We are all aware of the popularity of witchcraft, magic, astrology and the "New Age" movement. The cults and new religions are growing in number and strength every year: in contrast, the Catholic Church is often represented as a fossil, its life extinguished by centuries of dogmatism. True Christianity, says the New Age, has been lost, or retreated underground where only an elite few can find it. 
Meditations on the Tarot answers these accusations. It claims that Christianity has not been lost at all, but has been preserved precisely by those institutions and dogmas that, to the New Agers, appear opposed to the life of the Spirit. The book was written by a remarkable convert, an experienced occultist who finally discovered "that there are guardian angels; that there are saints who participate actively in our lives; that the Blessed Virgin is real... that the sacraments are effective... that prayer is a powerful means of charity; that the ecclesiastical hierarchy reflects the celestial hierarchical order... that, lastly, the Master himself--although he loves everyone, Christians of all confession as well as all non-Christians--abides with his Church, since he is always present there, since he visits the faithful there and instructs his disciples there."

When you put it that way, where does the Bear sign up? Today, that would get you put in fundie time out by Pope Francis.


Valentin Tomberg

Valentin Tomberg
The book was published anonymously and posthumously. The reader is addressed rather charmingly as, "My unknown friend."

The secret eventually came out that the author was Valentin Tomberg. 

Tomberg was born in St. Petersburg, Russia, in 1900. He was drawn to Theosophy and the mysticism of the Orthodox Church. He became a Martinist. His family fled the Russian Civil War to Estonia, but his mother was killed by marauders. He went to Amsterdam and married a Polish Catholic woman He also joined Rudolph Steiner's Anthroposophical Society. His career course is typical for an aspiring occultist of that era, although had he been English, it would have included a tour in the Golden Dawn.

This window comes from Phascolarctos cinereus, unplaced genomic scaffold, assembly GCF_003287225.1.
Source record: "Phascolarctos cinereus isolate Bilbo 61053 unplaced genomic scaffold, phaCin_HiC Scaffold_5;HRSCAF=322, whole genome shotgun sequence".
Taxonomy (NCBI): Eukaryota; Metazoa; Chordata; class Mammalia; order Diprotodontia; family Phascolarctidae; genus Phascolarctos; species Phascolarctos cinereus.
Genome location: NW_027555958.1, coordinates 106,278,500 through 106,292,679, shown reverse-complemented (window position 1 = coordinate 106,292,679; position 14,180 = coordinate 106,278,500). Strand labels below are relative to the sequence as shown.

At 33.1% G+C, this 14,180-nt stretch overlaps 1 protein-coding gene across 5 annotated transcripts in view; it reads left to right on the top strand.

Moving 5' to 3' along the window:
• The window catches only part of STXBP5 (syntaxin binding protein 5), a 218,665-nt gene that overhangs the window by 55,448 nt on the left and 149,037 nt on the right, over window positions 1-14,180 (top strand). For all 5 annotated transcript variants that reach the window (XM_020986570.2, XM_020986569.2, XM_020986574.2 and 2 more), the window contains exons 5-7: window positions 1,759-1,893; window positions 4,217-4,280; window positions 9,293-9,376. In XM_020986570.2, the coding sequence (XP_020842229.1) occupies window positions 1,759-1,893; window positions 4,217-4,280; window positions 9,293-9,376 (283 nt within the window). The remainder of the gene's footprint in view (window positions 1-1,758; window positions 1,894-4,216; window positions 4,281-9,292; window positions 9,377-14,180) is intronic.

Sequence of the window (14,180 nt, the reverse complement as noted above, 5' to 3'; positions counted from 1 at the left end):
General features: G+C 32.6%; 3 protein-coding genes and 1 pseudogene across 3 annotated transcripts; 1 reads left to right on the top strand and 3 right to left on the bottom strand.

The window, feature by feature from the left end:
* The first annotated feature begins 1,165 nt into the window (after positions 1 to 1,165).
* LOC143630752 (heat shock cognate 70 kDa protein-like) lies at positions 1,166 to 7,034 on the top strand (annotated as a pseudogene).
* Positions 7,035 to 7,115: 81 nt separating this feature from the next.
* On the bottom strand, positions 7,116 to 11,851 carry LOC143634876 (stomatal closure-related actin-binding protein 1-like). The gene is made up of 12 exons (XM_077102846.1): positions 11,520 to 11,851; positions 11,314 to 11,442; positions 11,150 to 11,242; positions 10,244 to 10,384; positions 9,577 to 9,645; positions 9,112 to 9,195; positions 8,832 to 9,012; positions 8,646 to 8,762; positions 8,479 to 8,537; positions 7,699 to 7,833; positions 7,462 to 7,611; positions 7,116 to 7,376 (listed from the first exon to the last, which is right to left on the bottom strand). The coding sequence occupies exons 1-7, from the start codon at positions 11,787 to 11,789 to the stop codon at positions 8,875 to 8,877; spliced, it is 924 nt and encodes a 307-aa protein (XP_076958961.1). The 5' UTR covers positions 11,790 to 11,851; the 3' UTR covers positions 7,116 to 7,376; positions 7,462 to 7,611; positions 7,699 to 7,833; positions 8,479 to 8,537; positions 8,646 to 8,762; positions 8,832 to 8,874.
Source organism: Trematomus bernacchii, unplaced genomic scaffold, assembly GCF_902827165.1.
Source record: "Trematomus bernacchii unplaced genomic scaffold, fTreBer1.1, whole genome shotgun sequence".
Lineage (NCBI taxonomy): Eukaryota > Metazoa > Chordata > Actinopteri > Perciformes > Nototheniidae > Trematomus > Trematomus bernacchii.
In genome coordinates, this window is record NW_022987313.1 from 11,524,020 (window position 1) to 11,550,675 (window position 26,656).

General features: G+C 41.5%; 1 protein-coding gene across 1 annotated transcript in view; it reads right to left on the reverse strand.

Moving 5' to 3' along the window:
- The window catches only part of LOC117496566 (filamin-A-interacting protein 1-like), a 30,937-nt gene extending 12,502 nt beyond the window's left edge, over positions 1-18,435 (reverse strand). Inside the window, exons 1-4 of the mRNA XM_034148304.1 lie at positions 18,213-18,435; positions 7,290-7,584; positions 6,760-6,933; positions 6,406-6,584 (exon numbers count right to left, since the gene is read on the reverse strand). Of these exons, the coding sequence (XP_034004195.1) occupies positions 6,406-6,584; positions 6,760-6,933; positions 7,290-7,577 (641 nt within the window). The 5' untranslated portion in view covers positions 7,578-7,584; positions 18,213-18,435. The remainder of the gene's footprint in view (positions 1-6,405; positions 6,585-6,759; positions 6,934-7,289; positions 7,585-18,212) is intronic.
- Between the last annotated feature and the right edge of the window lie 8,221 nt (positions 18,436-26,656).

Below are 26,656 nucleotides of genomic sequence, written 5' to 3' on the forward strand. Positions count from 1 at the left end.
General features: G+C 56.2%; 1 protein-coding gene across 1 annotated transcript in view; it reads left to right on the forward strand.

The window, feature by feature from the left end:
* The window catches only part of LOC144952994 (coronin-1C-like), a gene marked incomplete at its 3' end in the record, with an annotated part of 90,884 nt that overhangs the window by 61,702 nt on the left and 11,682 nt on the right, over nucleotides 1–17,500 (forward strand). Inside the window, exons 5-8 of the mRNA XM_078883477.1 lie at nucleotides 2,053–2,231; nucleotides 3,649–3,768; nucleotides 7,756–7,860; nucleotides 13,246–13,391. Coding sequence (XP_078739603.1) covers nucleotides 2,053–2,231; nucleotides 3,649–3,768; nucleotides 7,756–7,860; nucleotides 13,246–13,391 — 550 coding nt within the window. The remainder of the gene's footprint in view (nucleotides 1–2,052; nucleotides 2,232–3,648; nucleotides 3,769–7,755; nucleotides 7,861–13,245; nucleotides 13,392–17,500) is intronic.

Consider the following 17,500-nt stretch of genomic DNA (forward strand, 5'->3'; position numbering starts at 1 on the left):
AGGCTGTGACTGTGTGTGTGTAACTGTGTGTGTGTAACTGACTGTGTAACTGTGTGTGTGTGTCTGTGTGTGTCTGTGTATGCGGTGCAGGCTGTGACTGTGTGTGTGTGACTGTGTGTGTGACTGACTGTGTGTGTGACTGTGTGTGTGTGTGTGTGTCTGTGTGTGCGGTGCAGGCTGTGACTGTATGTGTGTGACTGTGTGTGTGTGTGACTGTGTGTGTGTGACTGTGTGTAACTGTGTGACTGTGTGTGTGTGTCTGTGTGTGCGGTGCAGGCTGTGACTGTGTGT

He converted to Catholicism around the end of WWII. He moved to England and worked for the BBC as a translator. After his retirement, he devoted himself full-time to his writings, including his magnum opus, Meditations on the Tarot.

He died on vacation with his wife in 1973. Meditations on the Tarot was published in 1984.

Bear's Opinion

It has been awhile since the Bear has read Meditations on the Tarot. It is a difficult work, and the Bear can't remember much of it. There was much that he thought made sense, and much that is lyrical, and much that gently but devastatingly skewers non-Catholic religions, even eastern ones, which are traditionally admired by New Agers.

Then there's a long segment on the perilous and illicit process of turning oneself into a ghost, to crystalize oneself after death in order to remain here on earth and avoid judgment and purgatory.

It's almost like talking to someone with a psychotic delusion. One minute they sound perfectly sane, and the next minute they're demanding aluminum foil to make hats for everyone. Or, more dangerously -- and this is the real problem with Meditations on the Tarot -- one minute Tomberg sounds perfectly sane, and the next minute he sounds perfectly sane, too, but he's saying something unsound.

The Bear can see how people who are not experienced with the magic-show cum striptease that is occultism might be gulled. It isn't New Age Catholicism, represented by shelves of books in your local Catholic bookstore. It's nearly a kiss to Catholicism from the best traditions of western occultism, but it's really a miss.

42 comments:

  1. Your attitude to JP II is scandalous. And another thing, if this will be true (the picture is so unclear that this looks like pure smear), then logo on the spine of the questionable books would be turned the same way and THIS IS NOT!!! How come dear Bear?

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    1. Kissing a Quran would be scandalous. The Bear never said he read it, or liked it. Looks to me it is probably sitting on his desk, possibly a gift by Robert Spaemann. It intrigued a lot of Catholics at the time. What is scandalous if he did have a copy? It's an interesting book with a lot of speculation, some solid Catholicism, and a few clunkers.

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    2. John Paul II wore his watch on his left hand.

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    3. I agree w/Tereze that the logo on the spine is reversed in the bright clear close up. Yes, otherwise, it may appear that they are the same books. What's up with that? Otherwise, I've never heard of these books or that JP2 had them.

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    4. If you reverse the photo, both the questions about the logo and the wristwatch are resolved, no? That theory has a lot of explanatory power. Pictures do get reversed for whatever reason.

      But the watch on the wrong hand, while curious, does not go to the issue of the books on the desk. Photoshopping this picture would not involve the watch at all, so the observation has no explanatory power.